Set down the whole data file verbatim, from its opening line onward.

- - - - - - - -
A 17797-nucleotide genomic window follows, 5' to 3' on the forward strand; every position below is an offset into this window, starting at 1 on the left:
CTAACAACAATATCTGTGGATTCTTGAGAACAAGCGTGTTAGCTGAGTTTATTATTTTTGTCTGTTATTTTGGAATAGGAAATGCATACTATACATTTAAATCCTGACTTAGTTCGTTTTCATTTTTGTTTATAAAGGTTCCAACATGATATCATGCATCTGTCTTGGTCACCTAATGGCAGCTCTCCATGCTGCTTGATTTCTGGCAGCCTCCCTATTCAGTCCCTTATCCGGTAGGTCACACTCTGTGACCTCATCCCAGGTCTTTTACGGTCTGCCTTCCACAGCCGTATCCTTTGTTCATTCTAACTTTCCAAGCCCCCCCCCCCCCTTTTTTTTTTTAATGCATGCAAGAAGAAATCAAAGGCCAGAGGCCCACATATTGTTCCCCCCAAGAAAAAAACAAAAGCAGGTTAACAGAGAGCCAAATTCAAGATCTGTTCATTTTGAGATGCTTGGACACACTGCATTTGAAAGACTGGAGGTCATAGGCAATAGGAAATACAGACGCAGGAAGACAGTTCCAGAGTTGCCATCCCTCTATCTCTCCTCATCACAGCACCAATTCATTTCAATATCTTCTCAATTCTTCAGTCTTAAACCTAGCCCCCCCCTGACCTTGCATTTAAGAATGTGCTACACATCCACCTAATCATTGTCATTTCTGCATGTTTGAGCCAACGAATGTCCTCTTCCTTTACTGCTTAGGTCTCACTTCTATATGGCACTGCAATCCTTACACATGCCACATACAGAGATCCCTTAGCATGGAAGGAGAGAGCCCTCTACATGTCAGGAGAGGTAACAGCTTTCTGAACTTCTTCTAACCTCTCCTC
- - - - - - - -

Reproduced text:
A 17797-nucleotide genomic window follows, 5' to 3' on the forward strand; every position below is an offset into this window, starting at 1 on the left:
CTAACAACAATATCTGTGGATTCTTGAGAACAAGCGTGTTAGCTGAGTTTATTATTTTTGTCTGTTATTTTGGAATAGGAAATGCATACTATACATTTAAATCCTGACTTAGTTCGTTTTCATTTTTGTTTATAAAGGTTCCAACATGATATCATGCATCTGTCTTGGTCACCTAATGGCAGCTCTCCATGCTGCTTGATTTCTGGCAGCCTCCCTATTCAGTCCCTTATCCGGTAGGTCACACTCTGTGACCTCATCCCAGGTCTTTTACGGTCTGCCTTCCACAGCCGTATCCTTTGTTCATTCTAACTTTCCAAGCCCCCCCCCCCCCTTTTTTTTTTTAATGCATGCAAGAAGAAATCAAAGGCCAGAGGCCCACATATTGTTCCCCCCAAGAAAAAAACAAAAGCAGGTTAACAGAGAGCCAAATTCAAGATCTGTTCATTTTGAGATGCTTGGACACACTGCATTTGAAAGACTGGAGGTCATAGGCAATAGGAAATACAGACGCAGGAAGACAGTTCCAGAGTTGCCATCCCTCTATCTCTCCTCATCACAGCACCAATTCATTTCAATATCTTCTCAATTCTTCAGTCTTAAACCTAGCCCCCCCCTGACCTTGCATTTAAGAATGTGCTACACATCCACCTAATCATTGTCATTTCTGCATGTTTGAGCCAACGAATGTCCTCTTCCTTTACTGCTTAGGTCTCACTTCTATATGGCACTGCAATCCTTACACATGCCACATACAGAGATCCCTTAGCATGGAAGGAGAGAGCCCTCTACATGTCAGGAGAGGTAACAGCTTTCTGAACTTCTTCTAACCTCTCCTC